It might be of interest to note that Niagara Falls was once a wild area, in 1801.  It became the icon of tourism in North America,  of the Sublime whilst more and more trappings of “civilisation” came to be built around its edges.  Even in the early 1900s, the natural landscape surrounding the Falls was still very much in evidence.

Mount Kosciusko:

In the early 1970s, over a million visitors a year descended on Australia’s highest mountain, Mount Kosciusko.  Then apparently ‘conserved’ within the Kosciusko National Park, the nation’s highest mountain was threatened with being lowered to provide a car park for vehicles and buses. 

The highest mountain in the nation now cannot be accessed by buses, cars, and there is no cable car, or other like structure. Visitors are able to ride a bike, walk or in winter ski or use a snowmobile to reach the summit.
Past park managers simply took a pro-active decision to stop the honey pot area (the summit) from becoming an ever larger problem. In 1981, in its Management Plan the brave decision was made to close the road at Charlotte’s Pass.

What park managers call honey-pot places can quickly occur without appropriate management.

The Mount Wellington area has never in its thousands of years of life history had a landscape-detracting development straight up its central middle, eastern flank to the top, with constructed “playground tourist” area in the foothills and a “Pinnacle Centre” perched on, or too close to, the edge of the Organ Pipes.  With linear transit connecting infrastructure in between.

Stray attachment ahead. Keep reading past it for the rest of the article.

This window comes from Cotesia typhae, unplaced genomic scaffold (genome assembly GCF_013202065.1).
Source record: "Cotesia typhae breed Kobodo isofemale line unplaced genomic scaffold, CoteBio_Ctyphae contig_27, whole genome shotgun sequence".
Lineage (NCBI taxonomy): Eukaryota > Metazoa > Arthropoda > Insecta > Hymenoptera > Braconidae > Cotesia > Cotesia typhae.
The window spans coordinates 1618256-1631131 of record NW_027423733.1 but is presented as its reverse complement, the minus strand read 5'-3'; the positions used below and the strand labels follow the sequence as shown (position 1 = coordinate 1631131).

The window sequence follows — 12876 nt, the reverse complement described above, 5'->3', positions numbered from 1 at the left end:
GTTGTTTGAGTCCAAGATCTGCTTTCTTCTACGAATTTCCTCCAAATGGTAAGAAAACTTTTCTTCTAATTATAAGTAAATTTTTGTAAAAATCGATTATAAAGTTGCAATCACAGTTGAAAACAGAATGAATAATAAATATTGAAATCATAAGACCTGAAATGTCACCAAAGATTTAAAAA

The connection between people and place is a very deep one.  It has always been present. Some places touch us most intimately. Christopher Alexander6   explained it well in the The Timeless Way of Building.

There is a central quality which is the root criterion of life and spirit in a man, a town, a building, a wilderness ...  This quality is objective and precise, but it cannot be named.
The search which we make for this quality, in our own lives, is the central search of any person, and the crux of any individual person’s story.  It is the search for those moments and situations when we are most alive.7

Postscript: The Mount Wellington Cable Car Facilitation Bill 2017 will come before the Legislative Council 4 August. 2017.

*Gwenda Sheridan has chalked up around 50 years in planning, heritage, and landscape related work; the past 30 in Tasmania. Member of the Planning Institute of of Australia, and International Council on Monuments and Sites, a member of Australian-ICOMOS, International Scientific Committee-Cultural Landscapes. With many others helped bring forward Woolmers and Brickendon for WHA listing.  Someone who passionately believes that we need wild places, and a lot more balance in planning between conservation of/development of place; that our Tasmanian heritage (thousands of years of it) is of critical importance as to how we move forward. 

Refs ...
Christopher Alexander: The Timeless Way of Building. Oxford University Press.  1979.  ix. 19
See also and the Nature of Order.